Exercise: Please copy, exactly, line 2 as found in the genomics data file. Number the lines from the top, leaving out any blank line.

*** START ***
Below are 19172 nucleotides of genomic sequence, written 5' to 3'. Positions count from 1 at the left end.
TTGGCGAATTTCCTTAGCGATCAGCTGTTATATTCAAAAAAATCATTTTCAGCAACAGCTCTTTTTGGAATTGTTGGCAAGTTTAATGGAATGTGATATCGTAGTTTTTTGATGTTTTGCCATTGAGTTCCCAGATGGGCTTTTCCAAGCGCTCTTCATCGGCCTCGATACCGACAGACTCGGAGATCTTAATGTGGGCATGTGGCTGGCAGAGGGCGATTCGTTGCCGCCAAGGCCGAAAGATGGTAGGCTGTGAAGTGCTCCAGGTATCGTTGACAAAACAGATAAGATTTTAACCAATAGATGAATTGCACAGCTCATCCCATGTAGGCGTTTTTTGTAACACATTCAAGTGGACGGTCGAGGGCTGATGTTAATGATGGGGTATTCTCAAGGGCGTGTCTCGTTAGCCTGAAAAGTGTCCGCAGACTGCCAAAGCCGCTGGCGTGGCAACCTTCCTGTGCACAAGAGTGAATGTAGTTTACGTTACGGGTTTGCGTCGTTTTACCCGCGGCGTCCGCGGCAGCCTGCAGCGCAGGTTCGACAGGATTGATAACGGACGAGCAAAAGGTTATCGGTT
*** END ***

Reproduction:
TTGGCGAATTTCCTTAGCGATCAGCTGTTATATTCAAAAAAATCATTTTCAGCAACAGCTCTTTTTGGAATTGTTGGCAAGTTTAATGGAATGTGATATCGTAGTTTTTTGATGTTTTGCCATTGAGTTCCCAGATGGGCTTTTCCAAGCGCTCTTCATCGGCCTCGATACCGACAGACTCGGAGATCTTAATGTGGGCATGTGGCTGGCAGAGGGCGATTCGTTGCCGCCAAGGCCGAAAGATGGTAGGCTGTGAAGTGCTCCAGGTATCGTTGACAAAACAGATAAGATTTTAACCAATAGATGAATTGCACAGCTCATCCCATGTAGGCGTTTTTTGTAACACATTCAAGTGGACGGTCGAGGGCTGATGTTAATGATGGGGTATTCTCAAGGGCGTGTCTCGTTAGCCTGAAAAGTGTCCGCAGACTGCCAAAGCCGCTGGCGTGGCAACCTTCCTGTGCACAAGAGTGAATGTAGTTTACGTTACGGGTTTGCGTCGTTTTACCCGCGGCGTCCGCGGCAGCCTGCAGCGCAGGTTCGACAGGATTGATAACGGACGAGCAAAAGGTTATCGGTT